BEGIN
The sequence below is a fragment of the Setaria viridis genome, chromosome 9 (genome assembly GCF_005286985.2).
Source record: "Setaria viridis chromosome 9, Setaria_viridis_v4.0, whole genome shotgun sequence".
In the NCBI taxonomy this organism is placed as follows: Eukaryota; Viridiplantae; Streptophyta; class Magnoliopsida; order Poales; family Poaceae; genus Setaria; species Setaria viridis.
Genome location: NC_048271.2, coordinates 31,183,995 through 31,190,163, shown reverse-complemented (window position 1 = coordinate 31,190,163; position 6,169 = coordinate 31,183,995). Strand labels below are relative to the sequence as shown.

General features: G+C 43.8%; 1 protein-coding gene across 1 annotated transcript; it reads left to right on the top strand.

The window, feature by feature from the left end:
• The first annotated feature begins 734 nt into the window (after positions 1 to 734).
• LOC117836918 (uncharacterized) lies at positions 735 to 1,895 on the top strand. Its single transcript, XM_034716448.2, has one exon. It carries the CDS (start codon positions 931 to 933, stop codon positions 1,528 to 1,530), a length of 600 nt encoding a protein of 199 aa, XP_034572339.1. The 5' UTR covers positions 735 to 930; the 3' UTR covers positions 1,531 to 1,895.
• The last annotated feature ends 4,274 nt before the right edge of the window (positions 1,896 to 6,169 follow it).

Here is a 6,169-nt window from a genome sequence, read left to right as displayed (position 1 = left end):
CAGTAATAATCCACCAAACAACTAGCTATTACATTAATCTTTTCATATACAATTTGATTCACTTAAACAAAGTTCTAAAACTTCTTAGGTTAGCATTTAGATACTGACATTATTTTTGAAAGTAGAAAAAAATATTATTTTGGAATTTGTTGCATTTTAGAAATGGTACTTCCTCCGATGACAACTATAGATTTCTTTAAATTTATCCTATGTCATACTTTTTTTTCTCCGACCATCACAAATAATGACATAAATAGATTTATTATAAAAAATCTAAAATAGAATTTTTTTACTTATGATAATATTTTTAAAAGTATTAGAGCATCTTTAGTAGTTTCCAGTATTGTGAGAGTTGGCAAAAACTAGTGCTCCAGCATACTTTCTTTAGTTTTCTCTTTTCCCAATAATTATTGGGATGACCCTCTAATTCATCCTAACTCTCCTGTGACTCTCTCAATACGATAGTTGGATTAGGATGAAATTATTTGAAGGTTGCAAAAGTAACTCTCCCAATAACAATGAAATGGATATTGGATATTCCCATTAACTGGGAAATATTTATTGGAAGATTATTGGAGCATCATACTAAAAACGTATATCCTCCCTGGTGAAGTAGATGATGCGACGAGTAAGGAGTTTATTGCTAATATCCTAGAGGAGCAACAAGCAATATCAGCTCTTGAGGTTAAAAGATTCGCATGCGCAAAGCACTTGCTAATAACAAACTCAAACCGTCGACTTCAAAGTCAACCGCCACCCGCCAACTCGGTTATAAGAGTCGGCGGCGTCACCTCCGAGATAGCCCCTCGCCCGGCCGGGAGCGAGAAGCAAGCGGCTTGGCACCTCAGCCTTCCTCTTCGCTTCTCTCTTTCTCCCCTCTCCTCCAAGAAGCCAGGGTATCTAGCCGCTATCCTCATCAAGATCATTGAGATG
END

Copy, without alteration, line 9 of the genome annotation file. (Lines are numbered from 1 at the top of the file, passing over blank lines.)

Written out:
• The last annotated feature ends 4,274 nt before the right edge of the window (positions 1,896 to 6,169 follow it).